I have a dinner party for some of the artists showing their work in the Abracadabra exhibition at the Tate. Catherine Grenier, who initially came up with the idea for Abracadabra, is also there, along with the some of the artists' friends. They leave in the early hours of the morning after eating a simple Mediterranean supper in my garden and helping me load the dishwasher.
I wake up early and get to the gallery for about 10 to do the final checking with the exhibition staff. One of the artists, who has worked in the movies, says it feels very similar here. Lots of hanging around, mobile phones and eating together.
This exhibition is highly unusual. We have taken out most of the walls to leave a huge space for the exhibition, and carpets have been put down as a way of unifying the space and making it more comfortable. By nine o'clock, I have finished putting up notices and feel absolutely exhausted and desperate to get home. I manage to get through the front door and eat the remains of last night's meal before going to bed.
One always feels slightly nervous on the morning of an opening, but I don't really get the chance to worry. I get to work and arrange for the artists to visit the New Tate Gallery of Modern Art. I stay behind to see everything is organised and all the catalogues have arrived. I am surprised at how calm everyone is, the only panic is "controlled" panic.
At 4.30, I jump in a cab with one of the exhibition organisers and a dress that belongs to Caroline Kerr, the project manager, which needs to be ironed. We rush back to my house, get showered and changed and iron Caroline's dress.
We are back in time to make the Abracadabra photo-call but Caroline decides not to wear the dress. Lenders, friends of the gallery, artists and those helping with the exhibition start arriving for a dinner at about seven. It's deliberately been organised as an informal buffet. I go home at about 11 but leave the younger gallery staff and some of the artists to continue with the celebrations.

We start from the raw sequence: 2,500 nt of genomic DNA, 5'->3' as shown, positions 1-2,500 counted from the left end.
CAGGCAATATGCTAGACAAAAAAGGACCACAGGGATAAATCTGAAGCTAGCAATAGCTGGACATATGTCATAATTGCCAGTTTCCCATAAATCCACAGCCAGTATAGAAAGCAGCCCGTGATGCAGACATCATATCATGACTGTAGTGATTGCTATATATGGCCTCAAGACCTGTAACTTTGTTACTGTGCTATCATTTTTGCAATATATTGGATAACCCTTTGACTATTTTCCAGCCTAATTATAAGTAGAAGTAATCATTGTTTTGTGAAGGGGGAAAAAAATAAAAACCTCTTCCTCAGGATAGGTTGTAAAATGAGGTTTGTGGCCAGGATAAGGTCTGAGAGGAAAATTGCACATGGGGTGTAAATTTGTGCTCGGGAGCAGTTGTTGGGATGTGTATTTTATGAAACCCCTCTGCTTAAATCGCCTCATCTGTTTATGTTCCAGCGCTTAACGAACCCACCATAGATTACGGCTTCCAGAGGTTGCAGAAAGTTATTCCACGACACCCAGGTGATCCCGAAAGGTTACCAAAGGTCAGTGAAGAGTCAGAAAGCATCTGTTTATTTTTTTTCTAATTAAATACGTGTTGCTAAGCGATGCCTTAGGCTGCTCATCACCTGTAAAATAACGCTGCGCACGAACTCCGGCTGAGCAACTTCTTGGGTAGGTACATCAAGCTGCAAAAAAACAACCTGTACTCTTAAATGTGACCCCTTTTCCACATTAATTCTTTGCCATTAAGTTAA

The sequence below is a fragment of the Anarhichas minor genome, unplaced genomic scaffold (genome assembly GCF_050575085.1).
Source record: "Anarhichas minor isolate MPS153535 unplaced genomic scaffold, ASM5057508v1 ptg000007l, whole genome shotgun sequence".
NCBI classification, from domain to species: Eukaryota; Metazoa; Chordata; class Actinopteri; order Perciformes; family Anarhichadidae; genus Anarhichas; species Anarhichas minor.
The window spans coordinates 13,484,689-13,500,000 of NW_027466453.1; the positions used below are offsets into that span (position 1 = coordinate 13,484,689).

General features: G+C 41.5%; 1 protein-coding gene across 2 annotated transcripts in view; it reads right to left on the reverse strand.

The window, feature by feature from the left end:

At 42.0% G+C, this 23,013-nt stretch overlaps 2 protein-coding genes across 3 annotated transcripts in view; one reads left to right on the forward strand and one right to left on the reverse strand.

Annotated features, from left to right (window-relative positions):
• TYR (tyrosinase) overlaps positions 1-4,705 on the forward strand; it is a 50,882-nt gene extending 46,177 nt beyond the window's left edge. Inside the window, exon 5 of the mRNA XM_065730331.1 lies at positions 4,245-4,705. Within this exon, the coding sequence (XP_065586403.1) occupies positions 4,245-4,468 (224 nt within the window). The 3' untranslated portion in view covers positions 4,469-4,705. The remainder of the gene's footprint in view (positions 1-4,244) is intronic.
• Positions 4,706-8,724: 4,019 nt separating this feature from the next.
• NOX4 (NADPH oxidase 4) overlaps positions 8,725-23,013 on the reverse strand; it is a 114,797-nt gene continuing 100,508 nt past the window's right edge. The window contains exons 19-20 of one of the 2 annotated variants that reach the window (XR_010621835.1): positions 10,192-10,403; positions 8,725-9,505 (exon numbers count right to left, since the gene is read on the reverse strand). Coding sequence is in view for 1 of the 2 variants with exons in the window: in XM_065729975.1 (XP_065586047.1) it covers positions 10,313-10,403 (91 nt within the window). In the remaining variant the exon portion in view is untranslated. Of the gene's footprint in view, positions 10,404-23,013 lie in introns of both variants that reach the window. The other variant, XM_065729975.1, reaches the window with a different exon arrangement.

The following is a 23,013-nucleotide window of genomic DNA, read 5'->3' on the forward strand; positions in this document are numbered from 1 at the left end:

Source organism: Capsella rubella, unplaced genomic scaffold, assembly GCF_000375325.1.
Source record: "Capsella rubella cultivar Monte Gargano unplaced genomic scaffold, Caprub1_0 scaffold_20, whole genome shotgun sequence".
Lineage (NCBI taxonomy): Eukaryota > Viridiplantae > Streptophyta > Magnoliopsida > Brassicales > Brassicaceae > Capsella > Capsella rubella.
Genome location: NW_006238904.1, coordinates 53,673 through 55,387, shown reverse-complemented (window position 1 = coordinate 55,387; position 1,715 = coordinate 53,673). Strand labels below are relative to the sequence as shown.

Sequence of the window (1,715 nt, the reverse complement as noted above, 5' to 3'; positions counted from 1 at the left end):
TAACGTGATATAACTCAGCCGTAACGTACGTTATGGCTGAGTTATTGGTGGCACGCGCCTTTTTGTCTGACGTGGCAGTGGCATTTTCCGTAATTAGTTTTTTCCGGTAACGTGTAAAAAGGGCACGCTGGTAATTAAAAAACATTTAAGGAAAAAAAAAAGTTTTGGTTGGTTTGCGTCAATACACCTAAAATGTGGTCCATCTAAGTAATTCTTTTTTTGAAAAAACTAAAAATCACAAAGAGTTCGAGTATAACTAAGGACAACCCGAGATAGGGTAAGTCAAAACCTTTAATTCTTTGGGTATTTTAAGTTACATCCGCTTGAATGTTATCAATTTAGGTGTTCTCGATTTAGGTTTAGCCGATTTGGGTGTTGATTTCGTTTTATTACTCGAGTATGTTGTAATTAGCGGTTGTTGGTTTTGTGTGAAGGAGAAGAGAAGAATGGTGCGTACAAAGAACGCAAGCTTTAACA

Up early again for the press view; it starts at 10 and continues throughout the day. Catherine and I talk to the assembled press and show them around the exhibition. I have a few television interviews and phone my mum to tell her to watch me on the nine o'clock News.
We have drinks at 6:30 for the artists' friends and family. Afterwards, a group of us go to a restaurant in the King's Road. It's almost a signing off; lots of the artists are going home the next day. Catherine and myself drink to their health. I am back home by midnight.
I take the morning off and have my first leisurely bath for a long time. That's not to say that I haven't had a bath recently, but rather I haven't had a "leisurely" one. I ring my mum then drop in for a coffee with a neighbour. I go to the local corner shop to get the papers and check on the exhibition coverage.
I'm back in the office in the afternoon. I try to look at some of my e-mails and start thinking about new projects. I go to the gallery for a private view for the Friends of the Tate Gallery. My stepson and his girlfriend and two boys arrive to see the exhibition. The boys love Cattelan's table football and Tormitsu's Japanese businessman. Then we go for a pizza in Notting Hill.
I go back to the gallery to see how the crowd are interacting with the exhibits. It's the first day that Abracadabra has been open to the public and it's very busy. It's highly gratifying when you see all the people and feel the buzz of the atmosphere.
I have an interview with BBC Radio Scotland in the evening. There is a live link-up with Catherine, who has returned to Paris.
In the office working on various things, trying to clear the backlog of mail and calls. With the opening of the new Tate Gallery of Modern Art and the New Tate Gallery of British Art scheduled for spring next year, it's going to be all hands to the pump.Reuse content